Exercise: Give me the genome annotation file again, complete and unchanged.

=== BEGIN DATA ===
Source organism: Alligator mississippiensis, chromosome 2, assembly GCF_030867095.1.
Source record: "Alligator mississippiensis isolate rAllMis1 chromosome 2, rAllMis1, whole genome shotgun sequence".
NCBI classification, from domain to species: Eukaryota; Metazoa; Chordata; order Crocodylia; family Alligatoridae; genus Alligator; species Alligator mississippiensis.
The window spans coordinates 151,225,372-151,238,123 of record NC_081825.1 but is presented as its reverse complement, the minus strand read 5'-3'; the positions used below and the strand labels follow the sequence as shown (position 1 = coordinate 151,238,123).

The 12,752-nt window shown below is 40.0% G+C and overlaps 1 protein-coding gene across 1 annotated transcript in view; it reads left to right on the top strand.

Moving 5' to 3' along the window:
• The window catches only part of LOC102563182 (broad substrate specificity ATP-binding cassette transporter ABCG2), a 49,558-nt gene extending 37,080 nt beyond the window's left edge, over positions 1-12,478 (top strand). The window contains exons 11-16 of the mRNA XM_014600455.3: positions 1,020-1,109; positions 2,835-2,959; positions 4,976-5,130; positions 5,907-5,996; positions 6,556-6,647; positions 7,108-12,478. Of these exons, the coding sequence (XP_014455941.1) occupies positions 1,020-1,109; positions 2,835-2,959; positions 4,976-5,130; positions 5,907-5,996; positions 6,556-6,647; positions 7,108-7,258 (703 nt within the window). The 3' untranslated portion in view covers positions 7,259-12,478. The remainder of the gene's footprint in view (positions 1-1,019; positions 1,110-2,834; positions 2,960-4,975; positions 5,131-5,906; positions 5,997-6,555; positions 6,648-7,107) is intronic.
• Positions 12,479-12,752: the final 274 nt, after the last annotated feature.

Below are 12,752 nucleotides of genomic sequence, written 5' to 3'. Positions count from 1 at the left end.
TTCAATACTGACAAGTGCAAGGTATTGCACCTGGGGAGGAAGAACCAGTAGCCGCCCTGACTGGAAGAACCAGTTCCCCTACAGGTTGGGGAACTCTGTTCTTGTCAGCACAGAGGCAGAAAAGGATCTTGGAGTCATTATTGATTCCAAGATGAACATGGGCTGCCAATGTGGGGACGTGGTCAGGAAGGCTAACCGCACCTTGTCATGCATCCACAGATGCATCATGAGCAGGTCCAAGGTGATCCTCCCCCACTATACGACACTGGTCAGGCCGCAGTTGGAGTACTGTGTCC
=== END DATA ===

Source organism: Alligator mississippiensis, chromosome 2, assembly GCF_030867095.1.
Source record: "Alligator mississippiensis isolate rAllMis1 chromosome 2, rAllMis1, whole genome shotgun sequence".
NCBI classification, from domain to species: Eukaryota; Metazoa; Chordata; order Crocodylia; family Alligatoridae; genus Alligator; species Alligator mississippiensis.
The window spans coordinates 151,225,372-151,238,123 of record NC_081825.1 but is presented as its reverse complement, the minus strand read 5'-3'; the positions used below and the strand labels follow the sequence as shown (position 1 = coordinate 151,238,123).

The 12,752-nt window shown below is 40.0% G+C and overlaps 1 protein-coding gene across 1 annotated transcript in view; it reads left to right on the top strand.

Moving 5' to 3' along the window:
• The window catches only part of LOC102563182 (broad substrate specificity ATP-binding cassette transporter ABCG2), a 49,558-nt gene extending 37,080 nt beyond the window's left edge, over positions 1-12,478 (top strand). The window contains exons 11-16 of the mRNA XM_014600455.3: positions 1,020-1,109; positions 2,835-2,959; positions 4,976-5,130; positions 5,907-5,996; positions 6,556-6,647; positions 7,108-12,478. Of these exons, the coding sequence (XP_014455941.1) occupies positions 1,020-1,109; positions 2,835-2,959; positions 4,976-5,130; positions 5,907-5,996; positions 6,556-6,647; positions 7,108-7,258 (703 nt within the window). The 3' untranslated portion in view covers positions 7,259-12,478. The remainder of the gene's footprint in view (positions 1-1,019; positions 1,110-2,834; positions 2,960-4,975; positions 5,131-5,906; positions 5,997-6,555; positions 6,648-7,107) is intronic.
• Positions 12,479-12,752: the final 274 nt, after the last annotated feature.

Below are 12,752 nucleotides of genomic sequence, written 5' to 3'. Positions count from 1 at the left end.
TTCAATACTGACAAGTGCAAGGTATTGCACCTGGGGAGGAAGAACCAGTAGCCGCCCTGACTGGAAGAACCAGTTCCCCTACAGGTTGGGGAACTCTGTTCTTGTCAGCACAGAGGCAGAAAAGGATCTTGGAGTCATTATTGATTCCAAGATGAACATGGGCTGCCAATGTGGGGACGTGGTCAGGAAGGCTAACCGCACCTTGTCATGCATCCACAGATGCATCATGAGCAGGTCCAAGGTGATCCTCCCCCACTATACGACACTGGTCAGGCCGCAGTTGGAGTACTGTGTCC